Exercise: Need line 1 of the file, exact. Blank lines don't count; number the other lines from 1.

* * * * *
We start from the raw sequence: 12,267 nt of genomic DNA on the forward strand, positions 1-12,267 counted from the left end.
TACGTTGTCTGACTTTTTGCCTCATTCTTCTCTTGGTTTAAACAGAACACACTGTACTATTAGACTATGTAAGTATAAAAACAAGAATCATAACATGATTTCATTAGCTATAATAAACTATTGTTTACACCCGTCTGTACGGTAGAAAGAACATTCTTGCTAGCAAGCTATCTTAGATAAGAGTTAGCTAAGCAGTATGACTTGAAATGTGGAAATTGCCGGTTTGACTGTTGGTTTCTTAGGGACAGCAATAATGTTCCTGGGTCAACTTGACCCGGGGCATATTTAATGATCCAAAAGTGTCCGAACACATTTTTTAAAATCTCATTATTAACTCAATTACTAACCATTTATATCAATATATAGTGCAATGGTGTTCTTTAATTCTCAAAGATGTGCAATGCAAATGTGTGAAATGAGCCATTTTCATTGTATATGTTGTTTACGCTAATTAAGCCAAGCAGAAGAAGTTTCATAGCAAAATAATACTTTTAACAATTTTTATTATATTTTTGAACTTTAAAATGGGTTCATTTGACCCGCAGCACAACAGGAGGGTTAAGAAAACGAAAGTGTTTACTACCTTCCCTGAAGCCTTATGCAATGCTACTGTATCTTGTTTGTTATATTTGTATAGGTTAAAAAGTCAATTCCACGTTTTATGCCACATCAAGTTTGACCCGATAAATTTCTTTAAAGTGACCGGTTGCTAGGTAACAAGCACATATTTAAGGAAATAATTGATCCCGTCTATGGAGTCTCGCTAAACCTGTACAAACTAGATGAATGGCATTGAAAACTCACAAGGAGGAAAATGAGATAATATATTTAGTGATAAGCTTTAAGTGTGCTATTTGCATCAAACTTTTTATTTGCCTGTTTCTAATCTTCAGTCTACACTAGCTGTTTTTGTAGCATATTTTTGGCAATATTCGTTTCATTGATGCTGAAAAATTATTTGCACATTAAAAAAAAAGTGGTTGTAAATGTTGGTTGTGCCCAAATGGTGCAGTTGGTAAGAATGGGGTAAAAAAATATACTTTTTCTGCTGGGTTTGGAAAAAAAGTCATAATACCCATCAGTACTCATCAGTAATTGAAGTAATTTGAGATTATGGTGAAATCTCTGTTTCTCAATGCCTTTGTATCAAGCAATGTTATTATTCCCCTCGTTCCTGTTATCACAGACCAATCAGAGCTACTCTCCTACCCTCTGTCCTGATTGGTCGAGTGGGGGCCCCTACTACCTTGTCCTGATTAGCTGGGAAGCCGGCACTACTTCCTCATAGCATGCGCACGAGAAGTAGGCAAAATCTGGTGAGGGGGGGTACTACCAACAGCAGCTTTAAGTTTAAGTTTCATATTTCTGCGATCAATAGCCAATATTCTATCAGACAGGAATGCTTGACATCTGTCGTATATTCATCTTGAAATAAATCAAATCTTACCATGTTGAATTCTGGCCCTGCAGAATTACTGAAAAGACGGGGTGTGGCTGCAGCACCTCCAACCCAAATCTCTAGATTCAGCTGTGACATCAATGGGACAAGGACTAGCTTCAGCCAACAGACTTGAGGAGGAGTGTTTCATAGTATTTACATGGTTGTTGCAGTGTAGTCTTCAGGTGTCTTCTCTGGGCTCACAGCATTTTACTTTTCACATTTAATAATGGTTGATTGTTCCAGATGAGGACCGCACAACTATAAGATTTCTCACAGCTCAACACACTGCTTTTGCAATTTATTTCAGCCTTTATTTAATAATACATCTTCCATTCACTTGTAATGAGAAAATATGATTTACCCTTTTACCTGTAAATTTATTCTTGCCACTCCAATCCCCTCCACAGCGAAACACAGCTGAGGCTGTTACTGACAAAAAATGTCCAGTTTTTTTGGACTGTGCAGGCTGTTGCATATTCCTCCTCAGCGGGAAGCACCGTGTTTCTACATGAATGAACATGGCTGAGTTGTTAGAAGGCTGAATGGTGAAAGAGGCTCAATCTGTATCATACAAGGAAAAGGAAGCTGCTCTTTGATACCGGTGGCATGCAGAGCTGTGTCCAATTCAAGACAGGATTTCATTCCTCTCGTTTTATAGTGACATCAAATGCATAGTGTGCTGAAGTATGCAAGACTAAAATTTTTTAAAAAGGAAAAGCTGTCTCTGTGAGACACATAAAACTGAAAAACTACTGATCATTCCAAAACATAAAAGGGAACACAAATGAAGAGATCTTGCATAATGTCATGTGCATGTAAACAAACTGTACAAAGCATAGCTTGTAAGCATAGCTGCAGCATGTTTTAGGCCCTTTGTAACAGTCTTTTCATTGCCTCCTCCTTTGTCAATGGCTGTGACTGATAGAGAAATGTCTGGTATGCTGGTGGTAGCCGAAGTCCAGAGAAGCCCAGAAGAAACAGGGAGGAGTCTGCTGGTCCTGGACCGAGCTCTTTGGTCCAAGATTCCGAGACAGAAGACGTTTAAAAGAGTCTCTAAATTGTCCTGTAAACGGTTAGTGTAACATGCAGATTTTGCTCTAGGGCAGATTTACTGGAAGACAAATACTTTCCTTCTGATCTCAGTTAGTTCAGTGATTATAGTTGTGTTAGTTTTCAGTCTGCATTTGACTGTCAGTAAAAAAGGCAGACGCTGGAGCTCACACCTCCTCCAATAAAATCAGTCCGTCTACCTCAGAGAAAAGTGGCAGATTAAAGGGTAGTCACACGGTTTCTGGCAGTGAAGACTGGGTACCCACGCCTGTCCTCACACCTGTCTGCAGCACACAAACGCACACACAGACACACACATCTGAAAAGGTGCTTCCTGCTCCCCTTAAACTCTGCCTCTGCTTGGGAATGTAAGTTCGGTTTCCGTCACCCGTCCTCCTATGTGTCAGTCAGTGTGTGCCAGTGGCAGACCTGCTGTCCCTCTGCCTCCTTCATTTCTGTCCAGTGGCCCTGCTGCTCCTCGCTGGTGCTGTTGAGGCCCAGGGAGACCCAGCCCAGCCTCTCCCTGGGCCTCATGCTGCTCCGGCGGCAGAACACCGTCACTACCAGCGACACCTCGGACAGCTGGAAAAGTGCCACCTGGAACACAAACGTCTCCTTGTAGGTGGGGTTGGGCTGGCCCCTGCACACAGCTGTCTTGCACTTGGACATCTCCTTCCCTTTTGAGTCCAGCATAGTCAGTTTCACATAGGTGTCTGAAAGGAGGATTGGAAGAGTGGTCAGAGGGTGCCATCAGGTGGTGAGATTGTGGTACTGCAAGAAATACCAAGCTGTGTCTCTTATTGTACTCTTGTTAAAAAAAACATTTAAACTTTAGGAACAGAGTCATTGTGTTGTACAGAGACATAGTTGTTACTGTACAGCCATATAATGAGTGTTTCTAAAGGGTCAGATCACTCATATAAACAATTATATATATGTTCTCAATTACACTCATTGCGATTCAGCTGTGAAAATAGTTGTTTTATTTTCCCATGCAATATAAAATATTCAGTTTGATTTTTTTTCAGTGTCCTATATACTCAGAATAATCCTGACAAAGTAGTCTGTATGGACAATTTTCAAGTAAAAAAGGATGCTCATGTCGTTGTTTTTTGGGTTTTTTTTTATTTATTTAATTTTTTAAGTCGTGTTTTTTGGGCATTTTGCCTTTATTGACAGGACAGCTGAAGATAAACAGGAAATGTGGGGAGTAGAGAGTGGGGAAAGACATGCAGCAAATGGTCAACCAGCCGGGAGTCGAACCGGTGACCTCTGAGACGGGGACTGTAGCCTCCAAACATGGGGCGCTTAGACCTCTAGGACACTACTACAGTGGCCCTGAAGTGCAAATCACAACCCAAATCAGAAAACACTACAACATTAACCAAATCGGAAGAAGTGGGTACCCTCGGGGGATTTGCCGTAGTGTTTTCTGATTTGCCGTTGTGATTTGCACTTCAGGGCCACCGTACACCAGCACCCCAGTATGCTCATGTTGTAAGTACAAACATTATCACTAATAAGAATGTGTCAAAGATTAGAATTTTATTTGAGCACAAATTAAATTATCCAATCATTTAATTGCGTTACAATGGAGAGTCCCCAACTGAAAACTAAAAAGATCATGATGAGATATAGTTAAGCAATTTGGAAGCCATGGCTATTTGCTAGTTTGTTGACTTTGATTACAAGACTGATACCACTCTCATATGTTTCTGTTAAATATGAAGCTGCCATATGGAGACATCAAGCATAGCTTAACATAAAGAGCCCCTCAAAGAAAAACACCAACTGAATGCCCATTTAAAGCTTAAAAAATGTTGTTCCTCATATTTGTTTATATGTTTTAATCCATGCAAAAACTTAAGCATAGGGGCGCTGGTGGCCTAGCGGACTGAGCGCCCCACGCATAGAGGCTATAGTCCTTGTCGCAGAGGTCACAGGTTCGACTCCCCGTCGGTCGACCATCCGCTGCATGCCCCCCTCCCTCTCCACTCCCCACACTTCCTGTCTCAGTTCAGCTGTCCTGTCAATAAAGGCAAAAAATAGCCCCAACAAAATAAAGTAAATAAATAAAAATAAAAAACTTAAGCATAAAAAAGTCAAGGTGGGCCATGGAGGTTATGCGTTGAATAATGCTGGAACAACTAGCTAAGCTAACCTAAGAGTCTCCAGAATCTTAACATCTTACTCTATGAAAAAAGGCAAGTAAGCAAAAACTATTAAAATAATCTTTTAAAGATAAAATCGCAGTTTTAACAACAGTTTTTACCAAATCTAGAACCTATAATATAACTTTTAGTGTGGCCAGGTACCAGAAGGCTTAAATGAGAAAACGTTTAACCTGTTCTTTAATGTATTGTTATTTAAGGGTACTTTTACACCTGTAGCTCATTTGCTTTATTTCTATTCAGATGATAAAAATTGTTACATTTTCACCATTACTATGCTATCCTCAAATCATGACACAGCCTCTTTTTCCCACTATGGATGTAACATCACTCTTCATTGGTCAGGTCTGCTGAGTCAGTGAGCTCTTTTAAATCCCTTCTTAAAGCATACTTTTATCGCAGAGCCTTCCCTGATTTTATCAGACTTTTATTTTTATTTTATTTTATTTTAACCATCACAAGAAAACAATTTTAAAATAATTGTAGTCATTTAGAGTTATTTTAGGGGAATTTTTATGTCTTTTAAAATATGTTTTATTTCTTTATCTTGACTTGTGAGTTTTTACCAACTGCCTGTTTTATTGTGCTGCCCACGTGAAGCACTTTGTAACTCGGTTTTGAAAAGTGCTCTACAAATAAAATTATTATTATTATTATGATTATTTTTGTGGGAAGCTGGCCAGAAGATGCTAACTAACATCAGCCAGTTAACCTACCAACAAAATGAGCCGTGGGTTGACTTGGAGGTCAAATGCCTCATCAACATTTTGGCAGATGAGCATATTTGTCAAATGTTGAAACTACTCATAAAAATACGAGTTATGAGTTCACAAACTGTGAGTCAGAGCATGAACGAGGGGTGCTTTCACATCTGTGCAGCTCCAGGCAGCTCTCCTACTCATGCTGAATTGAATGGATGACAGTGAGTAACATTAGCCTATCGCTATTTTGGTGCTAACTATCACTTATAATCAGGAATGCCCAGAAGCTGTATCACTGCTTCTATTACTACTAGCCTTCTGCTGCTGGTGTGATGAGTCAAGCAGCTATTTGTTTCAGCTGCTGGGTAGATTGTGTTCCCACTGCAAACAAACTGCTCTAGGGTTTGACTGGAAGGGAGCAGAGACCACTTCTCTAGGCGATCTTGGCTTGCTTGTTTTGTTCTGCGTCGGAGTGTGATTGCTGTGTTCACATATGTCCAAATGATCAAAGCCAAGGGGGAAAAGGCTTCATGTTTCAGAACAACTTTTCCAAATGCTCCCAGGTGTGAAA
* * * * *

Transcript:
We start from the raw sequence: 12,267 nt of genomic DNA on the forward strand, positions 1-12,267 counted from the left end.